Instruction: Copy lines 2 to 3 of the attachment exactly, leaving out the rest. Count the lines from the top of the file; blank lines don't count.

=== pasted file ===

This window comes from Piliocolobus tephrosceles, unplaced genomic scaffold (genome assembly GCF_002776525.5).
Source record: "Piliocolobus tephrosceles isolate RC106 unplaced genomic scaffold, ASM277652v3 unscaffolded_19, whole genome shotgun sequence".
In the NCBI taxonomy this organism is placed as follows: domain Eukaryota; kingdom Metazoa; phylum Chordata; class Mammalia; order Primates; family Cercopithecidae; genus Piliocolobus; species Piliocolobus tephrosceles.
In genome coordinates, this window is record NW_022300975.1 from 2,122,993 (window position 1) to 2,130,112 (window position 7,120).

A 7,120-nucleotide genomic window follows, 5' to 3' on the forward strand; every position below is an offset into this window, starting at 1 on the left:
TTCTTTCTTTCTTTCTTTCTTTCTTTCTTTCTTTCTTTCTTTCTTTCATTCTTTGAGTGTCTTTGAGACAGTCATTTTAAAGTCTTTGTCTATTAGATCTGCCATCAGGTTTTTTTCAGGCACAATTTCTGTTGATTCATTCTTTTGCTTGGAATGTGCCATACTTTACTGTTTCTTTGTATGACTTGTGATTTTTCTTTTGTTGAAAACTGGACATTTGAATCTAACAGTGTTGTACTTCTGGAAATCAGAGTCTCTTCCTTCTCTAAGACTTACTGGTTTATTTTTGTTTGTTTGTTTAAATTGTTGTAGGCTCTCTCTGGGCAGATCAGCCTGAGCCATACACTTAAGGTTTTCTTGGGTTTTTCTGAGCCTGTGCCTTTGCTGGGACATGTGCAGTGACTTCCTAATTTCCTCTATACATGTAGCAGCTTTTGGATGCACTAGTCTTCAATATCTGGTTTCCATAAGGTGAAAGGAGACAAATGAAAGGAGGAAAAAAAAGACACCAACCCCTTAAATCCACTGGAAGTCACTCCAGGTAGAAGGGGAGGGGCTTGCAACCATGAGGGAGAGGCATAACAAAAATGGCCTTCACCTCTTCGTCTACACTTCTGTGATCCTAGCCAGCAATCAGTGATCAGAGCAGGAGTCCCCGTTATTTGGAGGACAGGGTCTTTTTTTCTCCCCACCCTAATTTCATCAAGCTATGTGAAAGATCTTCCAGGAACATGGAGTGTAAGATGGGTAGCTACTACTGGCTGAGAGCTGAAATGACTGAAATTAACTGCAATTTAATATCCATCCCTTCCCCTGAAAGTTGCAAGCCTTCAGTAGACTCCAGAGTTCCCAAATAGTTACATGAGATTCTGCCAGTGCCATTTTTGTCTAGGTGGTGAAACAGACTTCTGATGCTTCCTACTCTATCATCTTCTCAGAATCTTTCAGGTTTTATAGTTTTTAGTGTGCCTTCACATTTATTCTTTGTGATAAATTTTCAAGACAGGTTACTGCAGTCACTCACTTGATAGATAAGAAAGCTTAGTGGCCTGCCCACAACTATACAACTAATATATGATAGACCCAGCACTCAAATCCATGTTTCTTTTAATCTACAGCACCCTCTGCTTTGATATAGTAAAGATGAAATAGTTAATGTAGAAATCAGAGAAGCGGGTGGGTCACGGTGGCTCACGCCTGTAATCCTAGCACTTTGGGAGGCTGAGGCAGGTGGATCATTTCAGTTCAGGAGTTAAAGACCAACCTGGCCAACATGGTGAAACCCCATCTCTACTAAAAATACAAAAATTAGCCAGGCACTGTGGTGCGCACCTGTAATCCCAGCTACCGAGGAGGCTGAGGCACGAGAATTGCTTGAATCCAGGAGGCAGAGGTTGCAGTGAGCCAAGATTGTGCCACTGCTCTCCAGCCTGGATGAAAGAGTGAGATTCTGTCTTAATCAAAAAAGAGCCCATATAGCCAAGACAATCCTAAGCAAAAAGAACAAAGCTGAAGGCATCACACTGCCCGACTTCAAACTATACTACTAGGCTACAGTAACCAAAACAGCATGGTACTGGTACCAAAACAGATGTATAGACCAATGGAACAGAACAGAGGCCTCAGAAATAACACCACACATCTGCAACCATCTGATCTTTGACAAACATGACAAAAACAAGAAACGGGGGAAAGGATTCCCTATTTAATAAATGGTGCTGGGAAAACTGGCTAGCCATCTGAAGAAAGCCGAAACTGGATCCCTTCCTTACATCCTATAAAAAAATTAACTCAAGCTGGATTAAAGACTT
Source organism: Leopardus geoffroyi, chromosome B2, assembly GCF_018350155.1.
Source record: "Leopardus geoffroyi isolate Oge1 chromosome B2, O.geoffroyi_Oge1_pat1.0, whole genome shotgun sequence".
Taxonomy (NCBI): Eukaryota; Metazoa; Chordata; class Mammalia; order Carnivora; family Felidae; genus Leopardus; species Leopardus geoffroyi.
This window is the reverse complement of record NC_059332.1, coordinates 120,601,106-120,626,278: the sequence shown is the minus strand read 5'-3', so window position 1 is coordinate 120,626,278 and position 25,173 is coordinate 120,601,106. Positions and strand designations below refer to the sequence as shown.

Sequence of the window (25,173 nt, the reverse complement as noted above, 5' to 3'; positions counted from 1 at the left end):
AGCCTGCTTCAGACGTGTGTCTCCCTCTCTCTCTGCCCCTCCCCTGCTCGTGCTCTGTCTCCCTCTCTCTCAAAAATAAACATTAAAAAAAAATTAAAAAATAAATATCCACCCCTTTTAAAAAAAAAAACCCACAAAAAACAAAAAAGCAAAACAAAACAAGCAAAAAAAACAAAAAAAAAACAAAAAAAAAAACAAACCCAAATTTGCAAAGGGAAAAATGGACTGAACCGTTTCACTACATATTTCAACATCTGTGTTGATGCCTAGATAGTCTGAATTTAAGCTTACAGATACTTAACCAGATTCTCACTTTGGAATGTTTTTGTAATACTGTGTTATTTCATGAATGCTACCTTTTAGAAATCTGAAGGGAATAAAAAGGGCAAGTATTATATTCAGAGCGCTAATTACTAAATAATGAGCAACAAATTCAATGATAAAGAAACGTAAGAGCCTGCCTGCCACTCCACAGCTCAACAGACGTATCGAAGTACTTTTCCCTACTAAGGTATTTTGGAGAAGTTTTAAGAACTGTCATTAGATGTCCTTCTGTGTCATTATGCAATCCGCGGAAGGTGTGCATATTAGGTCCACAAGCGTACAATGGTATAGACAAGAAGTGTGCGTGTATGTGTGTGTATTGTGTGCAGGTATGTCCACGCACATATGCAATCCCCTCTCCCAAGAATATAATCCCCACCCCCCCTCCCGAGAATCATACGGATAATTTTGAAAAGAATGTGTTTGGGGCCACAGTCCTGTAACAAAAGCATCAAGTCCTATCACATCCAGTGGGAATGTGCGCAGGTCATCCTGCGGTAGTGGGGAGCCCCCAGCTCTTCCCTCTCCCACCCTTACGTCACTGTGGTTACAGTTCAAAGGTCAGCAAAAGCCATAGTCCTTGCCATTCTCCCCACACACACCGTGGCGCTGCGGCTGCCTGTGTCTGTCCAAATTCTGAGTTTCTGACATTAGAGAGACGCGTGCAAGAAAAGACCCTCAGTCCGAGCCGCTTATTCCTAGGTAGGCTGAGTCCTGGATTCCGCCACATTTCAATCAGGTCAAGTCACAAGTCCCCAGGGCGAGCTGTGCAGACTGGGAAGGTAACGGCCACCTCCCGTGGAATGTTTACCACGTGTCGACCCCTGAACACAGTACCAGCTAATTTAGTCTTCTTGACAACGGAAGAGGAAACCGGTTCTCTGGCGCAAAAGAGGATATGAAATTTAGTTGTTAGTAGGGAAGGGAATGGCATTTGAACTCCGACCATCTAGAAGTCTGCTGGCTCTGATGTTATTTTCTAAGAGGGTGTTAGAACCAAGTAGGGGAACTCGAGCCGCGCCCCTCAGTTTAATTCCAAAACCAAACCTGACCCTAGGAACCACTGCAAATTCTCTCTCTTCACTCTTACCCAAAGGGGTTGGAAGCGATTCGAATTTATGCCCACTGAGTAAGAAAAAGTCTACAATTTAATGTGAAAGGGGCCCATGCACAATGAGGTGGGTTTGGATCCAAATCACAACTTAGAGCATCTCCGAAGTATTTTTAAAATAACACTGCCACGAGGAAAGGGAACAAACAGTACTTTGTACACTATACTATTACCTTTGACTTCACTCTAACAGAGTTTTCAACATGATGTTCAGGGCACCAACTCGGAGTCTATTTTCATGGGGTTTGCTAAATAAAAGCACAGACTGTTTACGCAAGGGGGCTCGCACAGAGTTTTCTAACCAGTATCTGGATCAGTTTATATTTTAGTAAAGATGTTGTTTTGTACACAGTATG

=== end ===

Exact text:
Source record: "Piliocolobus tephrosceles isolate RC106 unplaced genomic scaffold, ASM277652v3 unscaffolded_19, whole genome shotgun sequence".
In the NCBI taxonomy this organism is placed as follows: domain Eukaryota; kingdom Metazoa; phylum Chordata; class Mammalia; order Primates; family Cercopithecidae; genus Piliocolobus; species Piliocolobus tephrosceles.